“Creeps don’t have good friends,” says the bride from the wedding featured in last week’s New York Times. I’ve been wondering all week whether that’s necessarily true. I don’t think it is.
Obviously, there are good reasons why a creep might not have good friends. The guy—let’s call him Dating Creep—might be creepy to would-be friends and they’d ditch him. In fact, some creeps, perhaps even most creeps, are mean to just about everyone. These creeps just can’t stop themselves. So in that sense, there’s probably something to what the bride has to say. It may be a useful guide.
But I think the bride’s statement goes a little too far. For instance, Dating Creep might be good to his friends but a jerk to his dates. It might even be a running joke in that circle how undateable Dating Creep actually is. Surely, we’ve all known some guy who is both beloved by his friends but perpetually single.
In fact, Dating Creep might be so devoted to his circle of friends that he doesn’t see any real need to find a long-term romantic partner. I think that’s some of the reason the Soulmate-Who-Got-Away (SWGA), who is well into his 40s, has never been in a durable relationship. He just never saw the point. Nearly every night, he has dinner with one of his pals. He goes to bars with friends. He goes shopping with friends. If he wants to see a movie, or hit a casino, or just hang out, someone’s available.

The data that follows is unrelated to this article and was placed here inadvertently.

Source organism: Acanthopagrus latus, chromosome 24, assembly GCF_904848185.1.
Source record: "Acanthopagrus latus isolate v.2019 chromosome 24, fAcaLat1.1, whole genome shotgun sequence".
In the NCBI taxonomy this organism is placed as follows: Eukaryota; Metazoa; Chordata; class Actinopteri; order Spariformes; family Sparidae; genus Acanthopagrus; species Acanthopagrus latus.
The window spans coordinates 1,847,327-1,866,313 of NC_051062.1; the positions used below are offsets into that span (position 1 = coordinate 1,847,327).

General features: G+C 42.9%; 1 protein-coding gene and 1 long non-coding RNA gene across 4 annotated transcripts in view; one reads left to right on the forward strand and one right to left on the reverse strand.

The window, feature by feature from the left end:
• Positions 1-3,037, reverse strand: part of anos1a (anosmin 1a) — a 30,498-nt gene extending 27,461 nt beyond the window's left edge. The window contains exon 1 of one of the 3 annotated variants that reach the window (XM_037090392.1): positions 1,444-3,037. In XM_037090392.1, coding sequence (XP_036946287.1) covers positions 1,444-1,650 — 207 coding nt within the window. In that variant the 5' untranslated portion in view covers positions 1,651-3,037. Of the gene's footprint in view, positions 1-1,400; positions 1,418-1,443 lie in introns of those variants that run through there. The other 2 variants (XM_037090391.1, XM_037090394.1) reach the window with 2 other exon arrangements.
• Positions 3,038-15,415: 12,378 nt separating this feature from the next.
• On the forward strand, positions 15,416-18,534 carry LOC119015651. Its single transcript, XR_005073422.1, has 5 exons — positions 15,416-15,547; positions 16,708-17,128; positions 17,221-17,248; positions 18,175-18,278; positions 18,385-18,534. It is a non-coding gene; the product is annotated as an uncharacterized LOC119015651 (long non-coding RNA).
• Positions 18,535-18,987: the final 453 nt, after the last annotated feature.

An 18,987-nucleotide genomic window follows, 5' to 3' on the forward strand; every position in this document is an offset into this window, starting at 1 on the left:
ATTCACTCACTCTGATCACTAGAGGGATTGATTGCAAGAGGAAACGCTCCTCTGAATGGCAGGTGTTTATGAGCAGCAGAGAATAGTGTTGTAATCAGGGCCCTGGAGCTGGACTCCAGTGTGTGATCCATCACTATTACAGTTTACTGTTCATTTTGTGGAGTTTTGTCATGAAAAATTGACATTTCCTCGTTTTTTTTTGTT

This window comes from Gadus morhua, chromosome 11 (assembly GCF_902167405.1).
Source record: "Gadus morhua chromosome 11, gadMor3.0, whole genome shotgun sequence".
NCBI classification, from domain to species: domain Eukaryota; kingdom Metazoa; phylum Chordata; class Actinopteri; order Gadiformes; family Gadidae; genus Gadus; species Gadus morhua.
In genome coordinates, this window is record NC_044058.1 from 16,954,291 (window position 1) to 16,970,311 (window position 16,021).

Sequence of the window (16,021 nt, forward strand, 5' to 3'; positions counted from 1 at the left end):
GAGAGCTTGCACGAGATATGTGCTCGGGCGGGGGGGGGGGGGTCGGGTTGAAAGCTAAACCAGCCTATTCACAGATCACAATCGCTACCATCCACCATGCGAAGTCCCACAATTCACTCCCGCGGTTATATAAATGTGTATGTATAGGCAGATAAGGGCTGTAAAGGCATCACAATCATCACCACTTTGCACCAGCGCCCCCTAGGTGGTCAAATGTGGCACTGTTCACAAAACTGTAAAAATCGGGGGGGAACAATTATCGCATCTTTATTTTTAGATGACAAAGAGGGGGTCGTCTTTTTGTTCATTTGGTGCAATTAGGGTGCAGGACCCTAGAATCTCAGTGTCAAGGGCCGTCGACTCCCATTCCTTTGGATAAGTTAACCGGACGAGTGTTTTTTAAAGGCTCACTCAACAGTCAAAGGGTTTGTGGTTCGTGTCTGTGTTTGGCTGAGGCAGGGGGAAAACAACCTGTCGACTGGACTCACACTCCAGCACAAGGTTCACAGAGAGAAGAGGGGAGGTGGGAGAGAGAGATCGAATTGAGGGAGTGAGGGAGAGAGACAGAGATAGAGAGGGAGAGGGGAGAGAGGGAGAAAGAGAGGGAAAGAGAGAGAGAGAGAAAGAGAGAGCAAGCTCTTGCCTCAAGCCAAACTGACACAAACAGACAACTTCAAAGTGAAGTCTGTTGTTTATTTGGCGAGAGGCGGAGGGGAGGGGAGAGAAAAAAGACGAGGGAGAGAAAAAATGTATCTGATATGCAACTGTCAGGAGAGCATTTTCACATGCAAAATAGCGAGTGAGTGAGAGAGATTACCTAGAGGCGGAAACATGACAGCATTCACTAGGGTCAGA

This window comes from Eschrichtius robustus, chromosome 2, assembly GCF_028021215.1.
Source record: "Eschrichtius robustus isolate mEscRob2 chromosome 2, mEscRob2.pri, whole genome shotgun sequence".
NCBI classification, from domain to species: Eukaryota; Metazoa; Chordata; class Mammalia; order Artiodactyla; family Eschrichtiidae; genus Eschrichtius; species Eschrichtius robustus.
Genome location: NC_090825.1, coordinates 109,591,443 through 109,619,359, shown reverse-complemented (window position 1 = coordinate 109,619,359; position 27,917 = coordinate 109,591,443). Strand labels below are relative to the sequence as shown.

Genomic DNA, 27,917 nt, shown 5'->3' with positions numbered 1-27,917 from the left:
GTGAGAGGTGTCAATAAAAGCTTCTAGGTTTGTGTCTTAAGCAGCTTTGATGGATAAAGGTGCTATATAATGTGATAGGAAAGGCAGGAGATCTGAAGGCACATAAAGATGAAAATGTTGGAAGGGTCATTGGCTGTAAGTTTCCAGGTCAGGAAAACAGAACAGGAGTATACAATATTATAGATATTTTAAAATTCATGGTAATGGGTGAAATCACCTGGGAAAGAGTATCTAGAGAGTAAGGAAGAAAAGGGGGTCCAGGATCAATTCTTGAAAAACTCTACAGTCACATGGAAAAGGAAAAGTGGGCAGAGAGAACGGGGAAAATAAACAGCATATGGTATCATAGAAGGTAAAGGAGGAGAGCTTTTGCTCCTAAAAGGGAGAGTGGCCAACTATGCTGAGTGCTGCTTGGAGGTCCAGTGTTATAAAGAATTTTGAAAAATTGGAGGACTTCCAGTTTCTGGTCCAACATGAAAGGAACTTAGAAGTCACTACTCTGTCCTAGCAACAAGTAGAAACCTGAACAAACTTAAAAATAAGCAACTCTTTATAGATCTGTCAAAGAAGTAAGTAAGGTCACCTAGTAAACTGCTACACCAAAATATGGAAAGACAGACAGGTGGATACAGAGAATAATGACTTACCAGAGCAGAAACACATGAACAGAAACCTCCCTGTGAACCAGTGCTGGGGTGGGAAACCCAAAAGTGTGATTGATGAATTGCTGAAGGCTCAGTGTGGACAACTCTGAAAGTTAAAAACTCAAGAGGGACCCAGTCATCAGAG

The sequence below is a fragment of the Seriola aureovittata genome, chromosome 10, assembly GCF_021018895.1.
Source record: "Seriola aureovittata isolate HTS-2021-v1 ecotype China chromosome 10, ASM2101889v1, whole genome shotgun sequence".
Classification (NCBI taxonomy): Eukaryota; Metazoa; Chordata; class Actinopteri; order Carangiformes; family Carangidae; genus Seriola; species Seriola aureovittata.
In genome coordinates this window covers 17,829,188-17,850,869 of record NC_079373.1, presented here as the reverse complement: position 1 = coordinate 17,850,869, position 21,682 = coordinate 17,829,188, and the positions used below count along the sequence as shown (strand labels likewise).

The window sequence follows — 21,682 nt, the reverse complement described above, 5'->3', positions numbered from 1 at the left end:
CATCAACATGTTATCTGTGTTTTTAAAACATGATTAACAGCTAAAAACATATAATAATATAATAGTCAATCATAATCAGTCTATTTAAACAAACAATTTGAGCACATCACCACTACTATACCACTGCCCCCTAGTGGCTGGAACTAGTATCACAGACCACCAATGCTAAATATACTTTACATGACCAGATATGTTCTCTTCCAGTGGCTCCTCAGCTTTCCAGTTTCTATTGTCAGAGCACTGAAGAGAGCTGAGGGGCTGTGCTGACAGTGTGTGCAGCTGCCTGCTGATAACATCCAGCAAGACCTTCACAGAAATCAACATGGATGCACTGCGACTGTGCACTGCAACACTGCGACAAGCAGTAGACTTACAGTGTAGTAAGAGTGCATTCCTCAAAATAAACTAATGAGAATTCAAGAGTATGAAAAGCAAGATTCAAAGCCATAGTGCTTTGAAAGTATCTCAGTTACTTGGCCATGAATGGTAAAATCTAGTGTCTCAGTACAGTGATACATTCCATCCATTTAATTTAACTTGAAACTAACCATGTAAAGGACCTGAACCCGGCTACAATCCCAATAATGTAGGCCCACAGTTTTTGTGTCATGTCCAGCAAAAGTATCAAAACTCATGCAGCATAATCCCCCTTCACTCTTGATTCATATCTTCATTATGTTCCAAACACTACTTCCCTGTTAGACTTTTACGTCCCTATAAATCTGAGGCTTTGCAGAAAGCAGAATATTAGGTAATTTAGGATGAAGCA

What about sex, you’re asking? Well, if we’re talking about gay guys (and, yes, I know the bride wasn’t!), sex is always available. For some, anyway, finding a sex partner is as easy as hitting a bar or a chat room. That hasn’t always been my experience, but it’s definitely been SWGA’s. He has a sort of boyish charisma that definitely works on first meetings.
(Is that true for straight guys? That’s outside my area of expertise. Do straight guys have many fewer, um, outlets for easy sex? If so, that may serve as a deterrent keeping your average guy from becoming an undateable creep. Maybe that makes the bride’s statement more trustworthy as a guideline.)
SWGA, anyway, wallows in an acute network of friends, and I can’t say that I really blame him. (Well, ok, maybe I do, just a little). When I first fell into his life all those years ago, I think I halfway wanted part of his life. I wanted him definitely, but I wanted to belong to such a tight-knit group. Those guys loved each other, and they were there for one another. It showed, powerfully so, to someone as lonely as I was.
But SWGA is still undateable—at least in the sense our bride means. He rarely dates someone more than three or four times. He says he’s not at all sure what falling in love feels like. He’s insensitive to the feelings of sad guys, like me, who fall for him. When it comes to dating, he’s a creep. Despite the network of good friends.
So don’t take that bride’s statement too far.